Photo Feedback

Given all the publicity about a number of photo awards in recent months, I found it interesting to read how one particular winner was given a hard time by people who read something different into his photograph.

As reported on PetaPixel by Michael Zhang, Edwin Ong Wee Kee won the $120,000 first prize in the Hamdan International Photography Award. See link here. The photo, which you can see cropped above on the left, depicted a mother and children with nice lighting and a non-descript background. It's a good photograph. Now, add in the theme 'Hope' and suddenly, as viewers and judges, we can begin to read in all sorts of stories and backgrounds to the mother's expression.

So, why the controversy? Some viewers didn't like how the photo was taken! They don't seem to be complaining about the photo itself, just the way it was captured.

The photo was taken on a photo tour. If you were one of the other photographers on this tour with a better angle and a better shot, wouldn't you be dark for not entering the competition!

The photo above right shows a behind-the-scenes view - and this is the problem for some viewers. Suddenly when the photograph is put into context, it loses its magic. Rather than the photographer trekking for weeks to a remote settlement and discovering this woman living in hope under a banyan tree, they see a group of photographers crowded around someone who is acting as a model. Perhaps she was 'hoping' for a tip?

This is the challenge we all have as photographers. The entrant stated that the photo was 'unexpected and unplanned' - and I can understand that. Driving along the road in Vietnam, you stop the bus, pile out and see what happens. A local woman sees the bus by the side of the road and walks up to see what's happening. The tour guide has a chat, the woman sits down to have her photograph taken and Edwin takes a great shot, winning $120,000.

We should all be congratulating Edwin on his good fortune. Good on you Edwin!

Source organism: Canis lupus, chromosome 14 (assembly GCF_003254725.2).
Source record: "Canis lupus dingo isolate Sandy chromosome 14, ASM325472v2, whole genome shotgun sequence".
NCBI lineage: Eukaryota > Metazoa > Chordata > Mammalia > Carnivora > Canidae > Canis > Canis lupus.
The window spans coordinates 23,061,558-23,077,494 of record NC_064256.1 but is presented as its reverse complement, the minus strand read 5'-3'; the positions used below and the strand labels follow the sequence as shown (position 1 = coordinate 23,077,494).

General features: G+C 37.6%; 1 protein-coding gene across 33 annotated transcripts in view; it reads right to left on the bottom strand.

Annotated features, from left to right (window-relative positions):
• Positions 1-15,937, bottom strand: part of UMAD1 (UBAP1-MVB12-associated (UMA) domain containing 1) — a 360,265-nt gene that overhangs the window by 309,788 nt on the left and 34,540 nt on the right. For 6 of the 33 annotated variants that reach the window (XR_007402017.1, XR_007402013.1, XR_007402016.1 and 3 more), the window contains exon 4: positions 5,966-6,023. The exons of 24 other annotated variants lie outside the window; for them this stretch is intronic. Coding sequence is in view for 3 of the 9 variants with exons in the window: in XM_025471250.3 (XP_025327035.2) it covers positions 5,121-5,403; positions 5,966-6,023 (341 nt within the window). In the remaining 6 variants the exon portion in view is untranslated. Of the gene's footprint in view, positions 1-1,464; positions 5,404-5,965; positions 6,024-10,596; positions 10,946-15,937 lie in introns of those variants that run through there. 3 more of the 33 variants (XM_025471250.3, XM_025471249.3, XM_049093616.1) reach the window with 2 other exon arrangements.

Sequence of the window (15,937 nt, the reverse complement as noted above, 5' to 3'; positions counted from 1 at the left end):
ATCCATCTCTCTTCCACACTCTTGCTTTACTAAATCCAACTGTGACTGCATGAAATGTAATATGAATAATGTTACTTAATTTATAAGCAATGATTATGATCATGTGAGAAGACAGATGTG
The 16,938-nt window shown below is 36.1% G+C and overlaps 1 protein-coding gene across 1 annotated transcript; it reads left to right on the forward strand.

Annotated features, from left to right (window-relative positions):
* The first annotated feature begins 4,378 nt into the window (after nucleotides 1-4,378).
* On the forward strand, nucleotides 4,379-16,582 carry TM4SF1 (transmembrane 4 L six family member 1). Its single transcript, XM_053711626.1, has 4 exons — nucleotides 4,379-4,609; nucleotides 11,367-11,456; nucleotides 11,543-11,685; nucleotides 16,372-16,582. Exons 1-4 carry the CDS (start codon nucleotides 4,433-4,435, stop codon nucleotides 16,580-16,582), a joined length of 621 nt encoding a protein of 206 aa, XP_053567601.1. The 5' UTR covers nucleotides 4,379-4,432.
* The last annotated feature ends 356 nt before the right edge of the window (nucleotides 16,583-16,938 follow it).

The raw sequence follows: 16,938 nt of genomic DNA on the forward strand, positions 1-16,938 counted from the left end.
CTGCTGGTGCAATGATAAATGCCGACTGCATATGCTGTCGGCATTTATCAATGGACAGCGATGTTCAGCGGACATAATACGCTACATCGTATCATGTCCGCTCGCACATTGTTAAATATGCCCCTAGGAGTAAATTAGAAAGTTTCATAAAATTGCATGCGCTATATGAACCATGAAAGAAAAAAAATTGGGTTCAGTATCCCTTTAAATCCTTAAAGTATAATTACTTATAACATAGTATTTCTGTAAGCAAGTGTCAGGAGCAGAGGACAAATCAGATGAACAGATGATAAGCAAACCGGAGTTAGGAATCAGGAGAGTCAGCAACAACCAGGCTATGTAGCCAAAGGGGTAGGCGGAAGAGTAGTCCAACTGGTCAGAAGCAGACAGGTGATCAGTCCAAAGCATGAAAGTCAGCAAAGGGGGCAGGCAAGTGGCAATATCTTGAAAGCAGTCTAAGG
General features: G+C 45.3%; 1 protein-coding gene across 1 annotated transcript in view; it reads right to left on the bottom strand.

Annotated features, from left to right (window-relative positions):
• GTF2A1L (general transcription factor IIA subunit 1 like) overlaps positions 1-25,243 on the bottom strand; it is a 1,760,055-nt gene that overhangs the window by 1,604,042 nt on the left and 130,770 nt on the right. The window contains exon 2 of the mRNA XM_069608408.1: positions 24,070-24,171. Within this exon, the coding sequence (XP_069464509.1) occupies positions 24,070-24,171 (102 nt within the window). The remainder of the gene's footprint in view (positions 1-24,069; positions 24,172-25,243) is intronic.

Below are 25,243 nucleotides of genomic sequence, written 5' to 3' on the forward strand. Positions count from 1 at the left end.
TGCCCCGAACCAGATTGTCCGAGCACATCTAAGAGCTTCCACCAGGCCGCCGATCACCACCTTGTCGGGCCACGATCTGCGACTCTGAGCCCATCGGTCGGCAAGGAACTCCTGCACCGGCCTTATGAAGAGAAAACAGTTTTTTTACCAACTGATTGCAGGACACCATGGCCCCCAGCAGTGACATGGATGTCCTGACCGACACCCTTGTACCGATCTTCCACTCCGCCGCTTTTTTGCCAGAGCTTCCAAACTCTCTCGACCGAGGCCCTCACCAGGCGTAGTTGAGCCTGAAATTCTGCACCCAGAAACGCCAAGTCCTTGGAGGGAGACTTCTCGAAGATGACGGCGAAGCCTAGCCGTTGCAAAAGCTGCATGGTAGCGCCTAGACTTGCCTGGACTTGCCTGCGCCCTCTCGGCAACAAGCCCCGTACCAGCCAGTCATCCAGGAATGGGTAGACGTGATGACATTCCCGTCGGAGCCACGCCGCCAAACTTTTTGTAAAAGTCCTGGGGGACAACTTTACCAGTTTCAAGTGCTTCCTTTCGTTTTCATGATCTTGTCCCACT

Instead, there is a part of social media who believes Edwin should have struggled a bit more for his win. I haven't read any criticism of the photograph itself, just the circumstances in which it was taken. Sorry, but if these people just read a few biographies of some of the world's famous photographers and photojournalists, this is exactly how photos come about - taking advantage of the circumstances as presented. (And no, the famous photojournalists probably weren't on a photo tour, but the way the press get taken around conflict zones these days, it's not always much different.)

My summation is that people have seen the title of the awards (hope), looked at the winning photo and then read into it their own story. This is the mark of a good photographer and a good photo. Then when they find out the true circumstances, they feel let down, fooled and even cheated. Whose fault is that?

I don't know where that leaves me, except that in life, it doesn't matter what you do or what your intentions, there will always be an element in society who disapproves. Sometimes this disapproval is warranted, generally it is not and I guess as we mature in a world of digital publishing, we will eventually learn to be more discerning about whom we listen to.

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